Home » Super Switch 64 DD.

Super Switch 64 DD.

The more I notice some retro titles come to Nintendo Switch and also in the form of the ‘Classic’ console series, the more I get convinced I don’t think there’ll be a Virtual Console, only re-releases.

I’ve said it before, but nostalgia is a powerful thing, and 2017 have seen massive examples of it.
Crash Bandicoot. Tekken. Sonic Mania. 10 years of iPhone, and Nintendo with the SNES Mini.

But as Crash’s re-release has shown, the remake of the levels re-inforce your memory of a time from long ago, but when you actually play the game, you notice things aren’t exactly the same, with more effort needed to make those important jumps.
Simply upscaling the original games and releasing them on the PS4 wouldn’t have worked well, and it would have then raised hopes of more games from the era appearing.

I believe we’ll see games from the GameCube next year, but as re-releases.
Microsoft have done it very well this year with their backwards compatibility platform, while Sony are non-existent with it, bafflingly.

One example I can see more than any other game, is Super Smash Bros. Melee from 2001.
It seems tailor made for the Switch. You could easily play it with one joycon, or to a stretch, a similar control method that ARMS took.

Emulating it would be more effort for a 1:1 match to its original release, with no way of taking advantage of what the Switch offers.
What if the re-release would have it in native widescreen, and if someone came in as you were playing a match, they bring out a Joycon and enter the match.

Even with its future online service launching soon. It would be easier to have a port work with this service, than to emulate its GameCube networking capability, alongside adding the further network protocols in 2017/2018. It seems to be the obvious one to go for first, yet one that very few would oppose.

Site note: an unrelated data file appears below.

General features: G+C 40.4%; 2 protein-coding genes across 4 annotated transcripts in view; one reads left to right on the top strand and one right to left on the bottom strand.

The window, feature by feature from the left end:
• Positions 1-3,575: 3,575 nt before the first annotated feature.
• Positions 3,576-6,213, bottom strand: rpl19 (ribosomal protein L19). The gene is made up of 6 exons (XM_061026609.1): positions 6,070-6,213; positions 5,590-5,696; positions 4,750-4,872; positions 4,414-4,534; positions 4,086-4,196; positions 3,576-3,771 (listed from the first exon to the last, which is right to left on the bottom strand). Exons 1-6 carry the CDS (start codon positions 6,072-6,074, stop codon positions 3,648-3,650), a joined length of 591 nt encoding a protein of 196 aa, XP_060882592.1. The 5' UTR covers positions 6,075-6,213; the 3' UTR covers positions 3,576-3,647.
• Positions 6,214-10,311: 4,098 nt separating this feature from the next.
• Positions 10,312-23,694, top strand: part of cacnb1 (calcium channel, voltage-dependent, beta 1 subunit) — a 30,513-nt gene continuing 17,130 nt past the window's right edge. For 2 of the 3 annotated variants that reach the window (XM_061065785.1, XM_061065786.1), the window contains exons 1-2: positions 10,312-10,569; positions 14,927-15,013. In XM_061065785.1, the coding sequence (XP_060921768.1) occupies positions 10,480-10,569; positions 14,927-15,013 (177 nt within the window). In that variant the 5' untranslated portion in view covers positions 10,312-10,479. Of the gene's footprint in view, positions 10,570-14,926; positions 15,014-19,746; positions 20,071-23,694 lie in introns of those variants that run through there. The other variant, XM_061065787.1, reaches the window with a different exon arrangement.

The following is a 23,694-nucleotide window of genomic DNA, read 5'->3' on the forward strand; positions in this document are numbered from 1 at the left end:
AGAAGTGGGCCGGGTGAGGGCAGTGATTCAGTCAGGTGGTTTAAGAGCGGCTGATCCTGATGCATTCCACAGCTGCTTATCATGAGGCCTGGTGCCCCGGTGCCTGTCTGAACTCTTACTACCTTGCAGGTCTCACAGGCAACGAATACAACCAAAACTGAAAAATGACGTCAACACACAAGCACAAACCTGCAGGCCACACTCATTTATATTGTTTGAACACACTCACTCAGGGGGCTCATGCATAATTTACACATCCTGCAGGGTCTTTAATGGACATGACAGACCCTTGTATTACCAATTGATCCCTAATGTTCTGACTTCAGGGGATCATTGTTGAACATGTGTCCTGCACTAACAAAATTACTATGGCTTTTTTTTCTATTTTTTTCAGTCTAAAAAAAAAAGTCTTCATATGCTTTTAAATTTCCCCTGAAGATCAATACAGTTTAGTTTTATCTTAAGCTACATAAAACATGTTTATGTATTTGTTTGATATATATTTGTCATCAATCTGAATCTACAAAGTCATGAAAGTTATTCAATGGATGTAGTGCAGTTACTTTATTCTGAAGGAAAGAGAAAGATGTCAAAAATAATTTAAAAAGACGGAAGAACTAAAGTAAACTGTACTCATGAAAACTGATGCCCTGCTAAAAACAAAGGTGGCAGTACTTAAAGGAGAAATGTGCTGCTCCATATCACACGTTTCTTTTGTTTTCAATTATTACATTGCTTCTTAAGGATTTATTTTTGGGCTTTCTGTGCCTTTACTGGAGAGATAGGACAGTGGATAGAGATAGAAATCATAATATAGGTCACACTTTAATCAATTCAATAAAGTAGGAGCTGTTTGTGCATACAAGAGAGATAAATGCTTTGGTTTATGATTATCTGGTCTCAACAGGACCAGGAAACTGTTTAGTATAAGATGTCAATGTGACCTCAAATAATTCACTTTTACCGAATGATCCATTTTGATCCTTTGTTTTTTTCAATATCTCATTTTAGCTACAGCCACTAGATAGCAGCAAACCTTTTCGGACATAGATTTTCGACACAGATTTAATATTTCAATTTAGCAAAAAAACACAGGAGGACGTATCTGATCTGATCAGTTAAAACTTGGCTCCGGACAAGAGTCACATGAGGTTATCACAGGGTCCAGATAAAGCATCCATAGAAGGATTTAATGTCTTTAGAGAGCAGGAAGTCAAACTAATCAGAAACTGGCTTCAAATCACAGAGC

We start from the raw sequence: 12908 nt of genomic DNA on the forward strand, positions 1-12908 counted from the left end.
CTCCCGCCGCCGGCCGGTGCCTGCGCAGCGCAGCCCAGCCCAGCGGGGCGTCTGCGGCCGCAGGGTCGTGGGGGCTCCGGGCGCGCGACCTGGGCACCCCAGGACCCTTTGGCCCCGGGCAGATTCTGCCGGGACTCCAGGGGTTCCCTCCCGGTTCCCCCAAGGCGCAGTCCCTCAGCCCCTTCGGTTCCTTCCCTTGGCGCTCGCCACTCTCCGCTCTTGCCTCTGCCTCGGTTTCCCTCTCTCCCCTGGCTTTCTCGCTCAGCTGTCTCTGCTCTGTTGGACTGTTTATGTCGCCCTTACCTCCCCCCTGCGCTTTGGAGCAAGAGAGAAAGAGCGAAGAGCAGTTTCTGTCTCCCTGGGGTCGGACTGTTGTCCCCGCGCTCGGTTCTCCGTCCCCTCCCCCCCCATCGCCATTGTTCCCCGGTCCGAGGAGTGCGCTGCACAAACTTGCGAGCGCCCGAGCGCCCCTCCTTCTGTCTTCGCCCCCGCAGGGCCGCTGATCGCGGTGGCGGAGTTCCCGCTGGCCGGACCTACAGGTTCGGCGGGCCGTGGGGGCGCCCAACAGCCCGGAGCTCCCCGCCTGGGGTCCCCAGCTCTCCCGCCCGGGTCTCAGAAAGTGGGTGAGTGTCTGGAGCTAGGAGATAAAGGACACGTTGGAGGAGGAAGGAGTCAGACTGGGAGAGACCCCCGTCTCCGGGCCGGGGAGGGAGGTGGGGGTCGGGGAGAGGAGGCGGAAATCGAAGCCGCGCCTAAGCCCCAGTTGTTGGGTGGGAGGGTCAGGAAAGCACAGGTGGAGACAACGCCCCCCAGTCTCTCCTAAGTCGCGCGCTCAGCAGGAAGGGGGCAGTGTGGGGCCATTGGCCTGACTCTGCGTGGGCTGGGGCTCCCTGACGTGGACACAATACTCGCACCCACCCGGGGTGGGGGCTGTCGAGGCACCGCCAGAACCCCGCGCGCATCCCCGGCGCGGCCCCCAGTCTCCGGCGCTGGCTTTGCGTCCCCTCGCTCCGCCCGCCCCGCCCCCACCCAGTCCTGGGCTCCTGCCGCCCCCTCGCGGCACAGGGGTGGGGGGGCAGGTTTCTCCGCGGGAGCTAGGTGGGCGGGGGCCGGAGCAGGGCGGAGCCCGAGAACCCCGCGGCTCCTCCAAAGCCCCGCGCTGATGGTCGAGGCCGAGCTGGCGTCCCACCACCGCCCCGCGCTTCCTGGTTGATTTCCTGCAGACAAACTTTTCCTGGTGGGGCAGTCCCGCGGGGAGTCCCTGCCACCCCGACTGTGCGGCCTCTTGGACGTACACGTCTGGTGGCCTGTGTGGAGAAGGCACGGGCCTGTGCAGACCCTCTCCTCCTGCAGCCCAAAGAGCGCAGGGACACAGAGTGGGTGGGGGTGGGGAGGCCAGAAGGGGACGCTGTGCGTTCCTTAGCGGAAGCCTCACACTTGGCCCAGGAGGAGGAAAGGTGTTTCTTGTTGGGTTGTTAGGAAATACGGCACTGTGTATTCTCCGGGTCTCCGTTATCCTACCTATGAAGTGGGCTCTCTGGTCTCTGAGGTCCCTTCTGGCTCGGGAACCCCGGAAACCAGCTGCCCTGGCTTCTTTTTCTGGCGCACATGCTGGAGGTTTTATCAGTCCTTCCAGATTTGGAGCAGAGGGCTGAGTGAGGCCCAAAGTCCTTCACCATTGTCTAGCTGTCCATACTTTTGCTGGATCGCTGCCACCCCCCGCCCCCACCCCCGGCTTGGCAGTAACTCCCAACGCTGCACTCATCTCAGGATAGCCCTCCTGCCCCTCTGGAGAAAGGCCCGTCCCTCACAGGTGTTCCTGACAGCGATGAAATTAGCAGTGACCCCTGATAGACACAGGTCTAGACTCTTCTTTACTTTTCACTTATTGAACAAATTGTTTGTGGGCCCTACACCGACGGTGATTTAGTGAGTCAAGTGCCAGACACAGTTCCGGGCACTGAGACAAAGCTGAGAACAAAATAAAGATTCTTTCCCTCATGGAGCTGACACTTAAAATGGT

Just to add, I’d love to see the Rogue Squadron series on the Switch, but there remains big questions on the rights and if Disney is even interested in this, is another story in itself.

But the other side of the coin is; what about the games before?
SNES? N64?

As Nintendo usually do, about twice a year, they miss a trick that’s blindingly obvious; release a store on the SNES Mini and NES Mini.
The hardware can easily add a networking capability, and with its storage, you could swap and keep multiple games. Have it akin to when you used to swap games with your friends for the odd week, or when you rented games from Blockbuster for 3 days.

You want Final Fight instead of Secret of Mana? Done.

You want Ocarina of Time instead of Majoras Mask? Done.

What a lot of people seem to forget, is that it’s not just the games that bring the nostalgia from long ago. It’s the console itself and how you used it, where it sat in your bedroom or house. How you had to run to a Curry’s store one time to buy that extra controller for GoldenEye, or another Memory Card for your PlayStation 1 as Tomb Raider 4 takes two blocks of space instead of the usual one.
It’s incredibly powerful for the customers of today to bring back that image for their front room.

That’s where I feel Nintendo hit a home run there. The simple image of a SNES Console sitting in front of your HD, 4K, HDR 60 FPS etc etc etc TV adds more nostalgia.

Instead of paying £279 for a Switch with a Virtual Console, they pay £69 for a dedicated machine that plays retro games from their era only.

If they only added a store to buy more retro games for it, you’d be set, while the Switch would be for GameCube ports and their latest releases.

I could completely be wrong and we’ll be seeing another Virtual Console on the Switch, similar to how we saw SNES games appear for the 3DS.

But as we go near and near to the first year of the Switch’s release, I’m doubting that appearing on the eShop anytime soon.